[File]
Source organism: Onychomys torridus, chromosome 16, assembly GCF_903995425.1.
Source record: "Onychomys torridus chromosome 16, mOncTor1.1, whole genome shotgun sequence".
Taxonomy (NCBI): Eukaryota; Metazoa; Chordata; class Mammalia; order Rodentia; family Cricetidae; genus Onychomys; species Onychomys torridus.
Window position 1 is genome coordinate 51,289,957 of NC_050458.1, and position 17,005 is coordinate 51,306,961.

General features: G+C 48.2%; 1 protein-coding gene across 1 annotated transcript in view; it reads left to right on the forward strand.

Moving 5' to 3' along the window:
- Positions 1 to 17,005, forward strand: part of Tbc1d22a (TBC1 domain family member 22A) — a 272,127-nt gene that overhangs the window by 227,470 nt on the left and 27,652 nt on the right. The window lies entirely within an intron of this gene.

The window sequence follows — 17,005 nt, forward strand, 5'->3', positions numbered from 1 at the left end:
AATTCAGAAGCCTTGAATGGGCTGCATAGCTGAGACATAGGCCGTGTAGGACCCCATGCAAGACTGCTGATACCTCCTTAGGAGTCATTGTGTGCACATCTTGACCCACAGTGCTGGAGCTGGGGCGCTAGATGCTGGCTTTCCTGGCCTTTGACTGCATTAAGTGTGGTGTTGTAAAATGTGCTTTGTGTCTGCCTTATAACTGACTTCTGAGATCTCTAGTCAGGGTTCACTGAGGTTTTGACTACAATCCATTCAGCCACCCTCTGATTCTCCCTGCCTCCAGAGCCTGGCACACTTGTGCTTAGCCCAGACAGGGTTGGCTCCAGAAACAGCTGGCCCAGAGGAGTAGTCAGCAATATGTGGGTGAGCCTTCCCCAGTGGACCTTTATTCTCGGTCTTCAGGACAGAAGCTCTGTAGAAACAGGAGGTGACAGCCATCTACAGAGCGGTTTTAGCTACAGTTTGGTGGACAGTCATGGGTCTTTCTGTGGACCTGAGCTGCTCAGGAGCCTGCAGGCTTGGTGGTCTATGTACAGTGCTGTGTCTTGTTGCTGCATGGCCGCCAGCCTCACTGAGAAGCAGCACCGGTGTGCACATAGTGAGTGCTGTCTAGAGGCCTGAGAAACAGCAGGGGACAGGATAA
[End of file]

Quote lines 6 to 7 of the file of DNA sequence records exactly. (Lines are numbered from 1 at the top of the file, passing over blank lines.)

Moving 5' to 3' along the window:
- Positions 1 to 17,005, forward strand: part of Tbc1d22a (TBC1 domain family member 22A) — a 272,127-nt gene that overhangs the window by 227,470 nt on the left and 27,652 nt on the right. The window lies entirely within an intron of this gene.